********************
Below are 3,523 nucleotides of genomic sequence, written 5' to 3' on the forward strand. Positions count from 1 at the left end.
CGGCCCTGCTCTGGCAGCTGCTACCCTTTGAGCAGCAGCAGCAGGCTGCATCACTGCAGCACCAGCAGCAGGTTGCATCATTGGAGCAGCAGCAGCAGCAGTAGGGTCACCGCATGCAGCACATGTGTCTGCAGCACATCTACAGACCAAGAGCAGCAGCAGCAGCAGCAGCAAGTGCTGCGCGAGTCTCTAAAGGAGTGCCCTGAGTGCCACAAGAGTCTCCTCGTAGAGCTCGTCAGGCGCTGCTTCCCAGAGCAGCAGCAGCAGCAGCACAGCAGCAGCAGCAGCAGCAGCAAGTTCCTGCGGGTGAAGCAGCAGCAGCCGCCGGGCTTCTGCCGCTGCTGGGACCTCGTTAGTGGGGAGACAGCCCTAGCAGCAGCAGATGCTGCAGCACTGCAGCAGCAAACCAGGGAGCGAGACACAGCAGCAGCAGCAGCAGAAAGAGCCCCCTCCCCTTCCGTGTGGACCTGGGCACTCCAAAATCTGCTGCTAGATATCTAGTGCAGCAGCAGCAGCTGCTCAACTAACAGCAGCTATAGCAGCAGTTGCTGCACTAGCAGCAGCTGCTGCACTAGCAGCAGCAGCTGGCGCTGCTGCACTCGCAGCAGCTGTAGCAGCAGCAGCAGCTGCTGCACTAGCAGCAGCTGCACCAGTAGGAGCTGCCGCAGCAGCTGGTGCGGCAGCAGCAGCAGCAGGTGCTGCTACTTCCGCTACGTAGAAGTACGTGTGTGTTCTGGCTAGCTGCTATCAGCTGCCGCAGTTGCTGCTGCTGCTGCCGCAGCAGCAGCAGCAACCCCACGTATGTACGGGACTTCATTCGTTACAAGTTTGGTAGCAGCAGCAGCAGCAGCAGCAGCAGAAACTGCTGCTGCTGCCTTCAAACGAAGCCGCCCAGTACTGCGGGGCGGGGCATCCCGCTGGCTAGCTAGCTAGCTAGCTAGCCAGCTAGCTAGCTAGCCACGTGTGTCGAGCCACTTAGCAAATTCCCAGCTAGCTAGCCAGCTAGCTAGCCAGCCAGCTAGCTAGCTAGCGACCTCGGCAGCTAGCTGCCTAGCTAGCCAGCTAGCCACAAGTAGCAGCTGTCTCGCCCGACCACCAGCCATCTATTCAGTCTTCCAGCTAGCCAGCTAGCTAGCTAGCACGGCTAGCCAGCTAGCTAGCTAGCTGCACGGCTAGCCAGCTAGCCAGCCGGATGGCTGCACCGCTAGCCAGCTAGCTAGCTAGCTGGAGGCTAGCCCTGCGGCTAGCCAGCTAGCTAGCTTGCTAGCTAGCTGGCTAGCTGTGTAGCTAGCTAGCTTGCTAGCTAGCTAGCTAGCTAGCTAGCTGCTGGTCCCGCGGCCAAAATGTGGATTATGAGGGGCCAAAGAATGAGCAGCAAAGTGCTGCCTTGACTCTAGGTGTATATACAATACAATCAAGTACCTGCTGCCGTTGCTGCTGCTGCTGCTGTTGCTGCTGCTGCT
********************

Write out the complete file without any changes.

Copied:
Below are 3,523 nucleotides of genomic sequence, written 5' to 3' on the forward strand. Positions count from 1 at the left end.
CGGCCCTGCTCTGGCAGCTGCTACCCTTTGAGCAGCAGCAGCAGGCTGCATCACTGCAGCACCAGCAGCAGGTTGCATCATTGGAGCAGCAGCAGCAGCAGTAGGGTCACCGCATGCAGCACATGTGTCTGCAGCACATCTACAGACCAAGAGCAGCAGCAGCAGCAGCAGCAAGTGCTGCGCGAGTCTCTAAAGGAGTGCCCTGAGTGCCACAAGAGTCTCCTCGTAGAGCTCGTCAGGCGCTGCTTCCCAGAGCAGCAGCAGCAGCAGCACAGCAGCAGCAGCAGCAGCAGCAAGTTCCTGCGGGTGAAGCAGCAGCAGCCGCCGGGCTTCTGCCGCTGCTGGGACCTCGTTAGTGGGGAGACAGCCCTAGCAGCAGCAGATGCTGCAGCACTGCAGCAGCAAACCAGGGAGCGAGACACAGCAGCAGCAGCAGCAGAAAGAGCCCCCTCCCCTTCCGTGTGGACCTGGGCACTCCAAAATCTGCTGCTAGATATCTAGTGCAGCAGCAGCAGCTGCTCAACTAACAGCAGCTATAGCAGCAGTTGCTGCACTAGCAGCAGCTGCTGCACTAGCAGCAGCAGCTGGCGCTGCTGCACTCGCAGCAGCTGTAGCAGCAGCAGCAGCTGCTGCACTAGCAGCAGCTGCACCAGTAGGAGCTGCCGCAGCAGCTGGTGCGGCAGCAGCAGCAGCAGGTGCTGCTACTTCCGCTACGTAGAAGTACGTGTGTGTTCTGGCTAGCTGCTATCAGCTGCCGCAGTTGCTGCTGCTGCTGCCGCAGCAGCAGCAGCAACCCCACGTATGTACGGGACTTCATTCGTTACAAGTTTGGTAGCAGCAGCAGCAGCAGCAGCAGCAGAAACTGCTGCTGCTGCCTTCAAACGAAGCCGCCCAGTACTGCGGGGCGGGGCATCCCGCTGGCTAGCTAGCTAGCTAGCTAGCCAGCTAGCTAGCTAGCCACGTGTGTCGAGCCACTTAGCAAATTCCCAGCTAGCTAGCCAGCTAGCTAGCCAGCCAGCTAGCTAGCTAGCGACCTCGGCAGCTAGCTGCCTAGCTAGCCAGCTAGCCACAAGTAGCAGCTGTCTCGCCCGACCACCAGCCATCTATTCAGTCTTCCAGCTAGCCAGCTAGCTAGCTAGCACGGCTAGCCAGCTAGCTAGCTAGCTGCACGGCTAGCCAGCTAGCCAGCCGGATGGCTGCACCGCTAGCCAGCTAGCTAGCTAGCTGGAGGCTAGCCCTGCGGCTAGCCAGCTAGCTAGCTTGCTAGCTAGCTGGCTAGCTGTGTAGCTAGCTAGCTTGCTAGCTAGCTAGCTAGCTAGCTAGCTGCTGGTCCCGCGGCCAAAATGTGGATTATGAGGGGCCAAAGAATGAGCAGCAAAGTGCTGCCTTGACTCTAGGTGTATATACAATACAATCAAGTACCTGCTGCCGTTGCTGCTGCTGCTGCTGTTGCTGCTGCTGCT